Politics

JUSTICE MINISTER MAINTAINS THAT CONSTITUTIONAL COURT’S DECISION IS AN IMPEDIMENT TO JUDICIARY REFORM AND TO MOLDOVA’S INTERNATIONAL COMMITMENTS

23 september, 2020
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Moldova’s Minister of Justice Fadei Nagacevschi is convinced that the recent decision by the Constitutional Court (which declined the draft amendments to the Main Law prepared by the Government) is in fact blocking the Moldovan justice reform and is an impediment to fulfilling Moldova’s commitments to its development partners.

The Minister told a press briefing on Tuesday that the amendments were drafted on the basis of Venice Commission recommendations, were agreed upon with the Commission, and were to become the basis of the judiciary reform in Moldova.

“As for the Court’s statement that draft amendments differed from the ones approved by the Government in January 2020, I should remark here that the Constitutional Court could contact the Government at any moment and ask, but that was not done, which seems suspicious to me. It remains a puzzle for me why the Court took its decision only now, in September, in a pre-election period i.e. 3 months after our address to it”, said Nagacevschi.

In his words, “The Constitutional Court has recognized as ones contradicting to the Constitution the amendment provisions on ceasing the plenary powers of Superior Council of Magistracy Members from the academia [according to the draft, their mandates come to an end immediately upon the amendments’ coming into force – unlike the representatives of the judiciary corps]”.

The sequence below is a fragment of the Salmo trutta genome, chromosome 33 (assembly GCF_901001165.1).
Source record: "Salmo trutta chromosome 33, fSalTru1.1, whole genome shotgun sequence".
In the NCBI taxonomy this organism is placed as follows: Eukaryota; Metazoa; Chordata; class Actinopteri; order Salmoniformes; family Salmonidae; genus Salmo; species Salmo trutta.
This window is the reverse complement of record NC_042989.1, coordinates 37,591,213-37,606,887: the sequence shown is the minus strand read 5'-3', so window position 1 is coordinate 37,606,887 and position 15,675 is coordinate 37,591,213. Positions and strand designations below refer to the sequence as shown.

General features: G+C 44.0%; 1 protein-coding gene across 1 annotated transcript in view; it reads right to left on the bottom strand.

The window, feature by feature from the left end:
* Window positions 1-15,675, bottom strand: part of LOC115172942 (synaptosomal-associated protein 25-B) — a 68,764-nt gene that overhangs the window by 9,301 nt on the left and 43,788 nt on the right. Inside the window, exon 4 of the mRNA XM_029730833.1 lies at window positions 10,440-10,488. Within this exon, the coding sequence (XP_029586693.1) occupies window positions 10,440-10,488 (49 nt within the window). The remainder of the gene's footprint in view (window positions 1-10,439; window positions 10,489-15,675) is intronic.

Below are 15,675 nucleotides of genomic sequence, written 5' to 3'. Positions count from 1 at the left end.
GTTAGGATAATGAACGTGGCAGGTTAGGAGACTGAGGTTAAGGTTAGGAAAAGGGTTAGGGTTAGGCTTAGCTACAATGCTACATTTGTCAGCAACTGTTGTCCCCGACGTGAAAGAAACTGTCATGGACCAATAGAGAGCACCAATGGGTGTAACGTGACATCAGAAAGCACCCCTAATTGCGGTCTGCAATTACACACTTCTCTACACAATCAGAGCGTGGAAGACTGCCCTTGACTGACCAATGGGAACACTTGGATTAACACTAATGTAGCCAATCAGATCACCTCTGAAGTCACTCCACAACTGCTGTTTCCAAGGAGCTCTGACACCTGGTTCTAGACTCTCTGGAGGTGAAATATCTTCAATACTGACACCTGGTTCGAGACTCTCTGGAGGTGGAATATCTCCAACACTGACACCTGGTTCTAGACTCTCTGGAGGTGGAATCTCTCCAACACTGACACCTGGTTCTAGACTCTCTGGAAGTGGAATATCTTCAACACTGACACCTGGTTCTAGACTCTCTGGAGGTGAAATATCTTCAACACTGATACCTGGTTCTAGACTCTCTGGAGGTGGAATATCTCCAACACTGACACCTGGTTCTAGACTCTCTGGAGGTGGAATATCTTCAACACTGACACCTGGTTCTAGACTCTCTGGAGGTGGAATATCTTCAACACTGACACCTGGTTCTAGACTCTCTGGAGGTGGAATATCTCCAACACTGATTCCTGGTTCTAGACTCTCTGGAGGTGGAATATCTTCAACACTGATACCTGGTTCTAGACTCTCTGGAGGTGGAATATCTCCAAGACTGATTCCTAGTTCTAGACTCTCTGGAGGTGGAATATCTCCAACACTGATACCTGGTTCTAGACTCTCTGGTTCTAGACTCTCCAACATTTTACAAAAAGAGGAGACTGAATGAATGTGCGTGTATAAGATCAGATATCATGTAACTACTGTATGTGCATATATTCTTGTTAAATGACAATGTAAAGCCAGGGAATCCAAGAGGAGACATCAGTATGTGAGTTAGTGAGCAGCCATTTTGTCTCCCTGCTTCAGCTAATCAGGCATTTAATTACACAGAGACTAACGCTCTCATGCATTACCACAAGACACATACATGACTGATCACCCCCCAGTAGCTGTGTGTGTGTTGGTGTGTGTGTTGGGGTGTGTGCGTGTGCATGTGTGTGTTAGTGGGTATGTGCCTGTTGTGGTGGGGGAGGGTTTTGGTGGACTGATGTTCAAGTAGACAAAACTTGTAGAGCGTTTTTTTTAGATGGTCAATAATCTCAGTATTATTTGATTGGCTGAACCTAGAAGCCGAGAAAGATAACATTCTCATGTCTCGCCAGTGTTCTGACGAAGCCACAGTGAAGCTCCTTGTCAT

“But this norm was included into the draft already after an agreement with Venice Commission and European Union representatives. And by blockading that legal norm, Moldova’s commitments to the Venice Commission and the EU are automatically blocked as well. The draft amendments, which were sent to the Constitutional Court, had been agreed upon with the Venice Commission to the last coma”, stated the Minister of Justice.

Fadei Nagacevschi stressed that the introduction of the amendments to the Constitution is one of the conditions of the Memorandum for Moldova’s receiving a second tranche of the EU macro-financial assistance, and the Memorandum clearly says that the amendments must be approved in full accordance with the Venice Commission’s recommendations.

Minister Nagacevschi said that he has already informed the Venice Commission about the developments here, and on Wednesday, September 23, he will fly to Strasbourg to discuss the situation.

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